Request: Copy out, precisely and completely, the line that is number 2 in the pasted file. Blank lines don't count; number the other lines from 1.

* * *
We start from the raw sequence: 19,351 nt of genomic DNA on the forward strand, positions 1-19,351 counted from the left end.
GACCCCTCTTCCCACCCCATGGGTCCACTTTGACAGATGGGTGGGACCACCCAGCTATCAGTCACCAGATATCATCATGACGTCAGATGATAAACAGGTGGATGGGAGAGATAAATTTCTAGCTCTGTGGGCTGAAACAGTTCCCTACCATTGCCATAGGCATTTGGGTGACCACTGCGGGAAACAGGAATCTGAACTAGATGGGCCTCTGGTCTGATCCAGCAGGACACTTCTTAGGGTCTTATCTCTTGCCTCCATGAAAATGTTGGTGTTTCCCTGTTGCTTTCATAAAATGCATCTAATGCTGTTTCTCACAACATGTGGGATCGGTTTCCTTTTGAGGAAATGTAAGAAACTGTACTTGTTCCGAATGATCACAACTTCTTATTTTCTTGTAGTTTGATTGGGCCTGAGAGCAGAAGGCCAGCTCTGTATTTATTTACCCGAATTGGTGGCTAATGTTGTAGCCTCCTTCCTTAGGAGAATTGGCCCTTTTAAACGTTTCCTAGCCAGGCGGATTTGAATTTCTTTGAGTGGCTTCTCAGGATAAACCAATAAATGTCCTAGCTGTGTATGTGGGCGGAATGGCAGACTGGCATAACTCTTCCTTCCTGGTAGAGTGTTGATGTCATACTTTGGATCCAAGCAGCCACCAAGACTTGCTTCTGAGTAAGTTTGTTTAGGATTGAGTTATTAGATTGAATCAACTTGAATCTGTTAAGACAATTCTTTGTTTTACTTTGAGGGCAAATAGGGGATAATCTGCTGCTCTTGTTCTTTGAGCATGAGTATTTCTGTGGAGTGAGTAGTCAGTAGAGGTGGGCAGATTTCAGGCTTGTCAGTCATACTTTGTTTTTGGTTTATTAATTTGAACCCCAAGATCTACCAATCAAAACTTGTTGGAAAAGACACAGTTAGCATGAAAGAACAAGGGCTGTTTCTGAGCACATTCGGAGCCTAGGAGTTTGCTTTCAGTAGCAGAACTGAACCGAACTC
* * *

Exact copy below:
GACCCCTCTTCCCACCCCATGGGTCCACTTTGACAGATGGGTGGGACCACCCAGCTATCAGTCACCAGATATCATCATGACGTCAGATGATAAACAGGTGGATGGGAGAGATAAATTTCTAGCTCTGTGGGCTGAAACAGTTCCCTACCATTGCCATAGGCATTTGGGTGACCACTGCGGGAAACAGGAATCTGAACTAGATGGGCCTCTGGTCTGATCCAGCAGGACACTTCTTAGGGTCTTATCTCTTGCCTCCATGAAAATGTTGGTGTTTCCCTGTTGCTTTCATAAAATGCATCTAATGCTGTTTCTCACAACATGTGGGATCGGTTTCCTTTTGAGGAAATGTAAGAAACTGTACTTGTTCCGAATGATCACAACTTCTTATTTTCTTGTAGTTTGATTGGGCCTGAGAGCAGAAGGCCAGCTCTGTATTTATTTACCCGAATTGGTGGCTAATGTTGTAGCCTCCTTCCTTAGGAGAATTGGCCCTTTTAAACGTTTCCTAGCCAGGCGGATTTGAATTTCTTTGAGTGGCTTCTCAGGATAAACCAATAAATGTCCTAGCTGTGTATGTGGGCGGAATGGCAGACTGGCATAACTCTTCCTTCCTGGTAGAGTGTTGATGTCATACTTTGGATCCAAGCAGCCACCAAGACTTGCTTCTGAGTAAGTTTGTTTAGGATTGAGTTATTAGATTGAATCAACTTGAATCTGTTAAGACAATTCTTTGTTTTACTTTGAGGGCAAATAGGGGATAATCTGCTGCTCTTGTTCTTTGAGCATGAGTATTTCTGTGGAGTGAGTAGTCAGTAGAGGTGGGCAGATTTCAGGCTTGTCAGTCATACTTTGTTTTTGGTTTATTAATTTGAACCCCAAGATCTACCAATCAAAACTTGTTGGAAAAGACACAGTTAGCATGAAAGAACAAGGGCTGTTTCTGAGCACATTCGGAGCCTAGGAGTTTGCTTTCAGTAGCAGAACTGAACCGAACTC